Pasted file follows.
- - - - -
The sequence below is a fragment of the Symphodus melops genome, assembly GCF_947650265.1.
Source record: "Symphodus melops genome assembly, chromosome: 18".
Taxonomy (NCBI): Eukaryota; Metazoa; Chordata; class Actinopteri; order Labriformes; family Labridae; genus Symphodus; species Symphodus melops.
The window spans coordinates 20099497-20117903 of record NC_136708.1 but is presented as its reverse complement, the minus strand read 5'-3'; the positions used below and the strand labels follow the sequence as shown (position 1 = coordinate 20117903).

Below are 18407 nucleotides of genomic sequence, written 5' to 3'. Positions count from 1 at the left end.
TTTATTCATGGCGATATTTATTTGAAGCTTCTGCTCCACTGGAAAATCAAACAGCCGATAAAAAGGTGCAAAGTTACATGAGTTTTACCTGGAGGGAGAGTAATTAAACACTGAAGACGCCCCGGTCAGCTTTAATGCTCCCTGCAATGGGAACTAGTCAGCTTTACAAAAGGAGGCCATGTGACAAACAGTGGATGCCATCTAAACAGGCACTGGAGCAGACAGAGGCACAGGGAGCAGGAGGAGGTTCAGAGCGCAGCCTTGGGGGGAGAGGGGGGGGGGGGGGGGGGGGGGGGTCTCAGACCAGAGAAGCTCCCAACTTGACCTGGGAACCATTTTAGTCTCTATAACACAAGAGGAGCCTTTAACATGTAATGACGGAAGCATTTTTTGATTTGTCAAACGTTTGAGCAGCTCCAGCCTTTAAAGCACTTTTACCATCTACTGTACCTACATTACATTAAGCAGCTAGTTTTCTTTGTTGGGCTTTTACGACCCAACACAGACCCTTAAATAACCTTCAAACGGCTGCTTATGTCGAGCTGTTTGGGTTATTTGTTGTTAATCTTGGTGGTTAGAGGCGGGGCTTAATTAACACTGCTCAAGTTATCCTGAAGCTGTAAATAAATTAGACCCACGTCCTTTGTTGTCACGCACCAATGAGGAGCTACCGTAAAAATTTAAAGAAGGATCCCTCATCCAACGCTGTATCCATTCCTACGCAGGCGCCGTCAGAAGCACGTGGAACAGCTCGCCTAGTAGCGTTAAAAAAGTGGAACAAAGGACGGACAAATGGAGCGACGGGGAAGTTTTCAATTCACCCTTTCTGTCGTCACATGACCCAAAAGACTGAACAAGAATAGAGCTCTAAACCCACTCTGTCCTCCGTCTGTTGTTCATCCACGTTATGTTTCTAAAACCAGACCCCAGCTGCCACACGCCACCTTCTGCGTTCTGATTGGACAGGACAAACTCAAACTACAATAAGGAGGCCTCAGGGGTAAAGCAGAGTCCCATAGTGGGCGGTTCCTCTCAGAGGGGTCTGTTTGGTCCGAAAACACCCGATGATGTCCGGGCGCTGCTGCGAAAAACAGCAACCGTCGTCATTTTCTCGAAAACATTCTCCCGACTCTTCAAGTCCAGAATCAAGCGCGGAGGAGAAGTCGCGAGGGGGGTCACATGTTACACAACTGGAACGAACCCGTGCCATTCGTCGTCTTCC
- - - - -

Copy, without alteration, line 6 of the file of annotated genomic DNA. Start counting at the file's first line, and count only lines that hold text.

TTTATTCATGGCGATATTTATTTGAAGCTTCTGCTCCACTGGAAAATCAAACAGCCGATAAAAAGGTGCAAAGTTACATGAGTTTTACCTGGAGGGAGAGTAATTAAACACTGAAGACGCCCCGGTCAGCTTTAATGCTCCCTGCAATGGGAACTAGTCAGCTTTACAAAAGGAGGCCATGTGACAAACAGTGGATGCCATCTAAACAGGCACTGGAGCAGACAGAGGCACAGGGAGCAGGAGGAGGTTCAGAGCGCAGCCTTGGGGGGAGAGGGGGGGGGGGGGGGGGGGGGGGGTCTCAGACCAGAGAAGCTCCCAACTTGACCTGGGAACCATTTTAGTCTCTATAACACAAGAGGAGCCTTTAACATGTAATGACGGAAGCATTTTTTGATTTGTCAAACGTTTGAGCAGCTCCAGCCTTTAAAGCACTTTTACCATCTACTGTACCTACATTACATTAAGCAGCTAGTTTTCTTTGTTGGGCTTTTACGACCCAACACAGACCCTTAAATAACCTTCAAACGGCTGCTTATGTCGAGCTGTTTGGGTTATTTGTTGTTAATCTTGGTGGTTAGAGGCGGGGCTTAATTAACACTGCTCAAGTTATCCTGAAGCTGTAAATAAATTAGACCCACGTCCTTTGTTGTCACGCACCAATGAGGAGCTACCGTAAAAATTTAAAGAAGGATCCCTCATCCAACGCTGTATCCATTCCTACGCAGGCGCCGTCAGAAGCACGTGGAACAGCTCGCCTAGTAGCGTTAAAAAAGTGGAACAAAGGACGGACAAATGGAGCGACGGGGAAGTTTTCAATTCACCCTTTCTGTCGTCACATGACCCAAAAGACTGAACAAGAATAGAGCTCTAAACCCACTCTGTCCTCCGTCTGTTGTTCATCCACGTTATGTTTCTAAAACCAGACCCCAGCTGCCACACGCCACCTTCTGCGTTCTGATTGGACAGGACAAACTCAAACTACAATAAGGAGGCCTCAGGGGTAAAGCAGAGTCCCATAGTGGGCGGTTCCTCTCAGAGGGGTCTGTTTGGTCCGAAAACACCCGATGATGTCCGGGCGCTGCTGCGAAAAACAGCAACCGTCGTCATTTTCTCGAAAACATTCTCCCGACTCTTCAAGTCCAGAATCAAGCGCGGAGGAGAAGTCGCGAGGGGGGTCACATGTTACACAACTGGAACGAACCCGTGCCATTCGTCGTCTTCC